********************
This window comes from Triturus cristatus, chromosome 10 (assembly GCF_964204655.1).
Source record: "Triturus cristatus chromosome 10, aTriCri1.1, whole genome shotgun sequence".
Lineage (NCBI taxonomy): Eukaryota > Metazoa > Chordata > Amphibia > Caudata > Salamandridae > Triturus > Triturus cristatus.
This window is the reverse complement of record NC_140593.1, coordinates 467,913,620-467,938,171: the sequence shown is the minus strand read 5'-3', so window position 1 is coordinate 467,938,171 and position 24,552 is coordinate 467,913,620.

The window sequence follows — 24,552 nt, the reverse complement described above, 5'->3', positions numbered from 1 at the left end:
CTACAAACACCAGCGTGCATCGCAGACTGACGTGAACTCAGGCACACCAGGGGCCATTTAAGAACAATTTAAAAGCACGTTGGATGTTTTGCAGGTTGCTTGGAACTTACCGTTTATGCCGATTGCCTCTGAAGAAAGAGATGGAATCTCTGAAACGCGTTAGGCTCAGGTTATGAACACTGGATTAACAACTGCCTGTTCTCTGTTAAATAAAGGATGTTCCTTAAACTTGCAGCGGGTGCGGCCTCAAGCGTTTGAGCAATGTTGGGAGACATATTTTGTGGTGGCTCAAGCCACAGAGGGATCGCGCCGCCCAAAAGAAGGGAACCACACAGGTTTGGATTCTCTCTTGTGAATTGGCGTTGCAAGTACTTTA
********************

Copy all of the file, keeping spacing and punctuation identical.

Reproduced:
This window comes from Triturus cristatus, chromosome 10 (assembly GCF_964204655.1).
Source record: "Triturus cristatus chromosome 10, aTriCri1.1, whole genome shotgun sequence".
Lineage (NCBI taxonomy): Eukaryota > Metazoa > Chordata > Amphibia > Caudata > Salamandridae > Triturus > Triturus cristatus.
This window is the reverse complement of record NC_140593.1, coordinates 467,913,620-467,938,171: the sequence shown is the minus strand read 5'-3', so window position 1 is coordinate 467,938,171 and position 24,552 is coordinate 467,913,620.

The window sequence follows — 24,552 nt, the reverse complement described above, 5'->3', positions numbered from 1 at the left end:
CTACAAACACCAGCGTGCATCGCAGACTGACGTGAACTCAGGCACACCAGGGGCCATTTAAGAACAATTTAAAAGCACGTTGGATGTTTTGCAGGTTGCTTGGAACTTACCGTTTATGCCGATTGCCTCTGAAGAAAGAGATGGAATCTCTGAAACGCGTTAGGCTCAGGTTATGAACACTGGATTAACAACTGCCTGTTCTCTGTTAAATAAAGGATGTTCCTTAAACTTGCAGCGGGTGCGGCCTCAAGCGTTTGAGCAATGTTGGGAGACATATTTTGTGGTGGCTCAAGCCACAGAGGGATCGCGCCGCCCAAAAGAAGGGAACCACACAGGTTTGGATTCTCTCTTGTGAATTGGCGTTGCAAGTACTTTA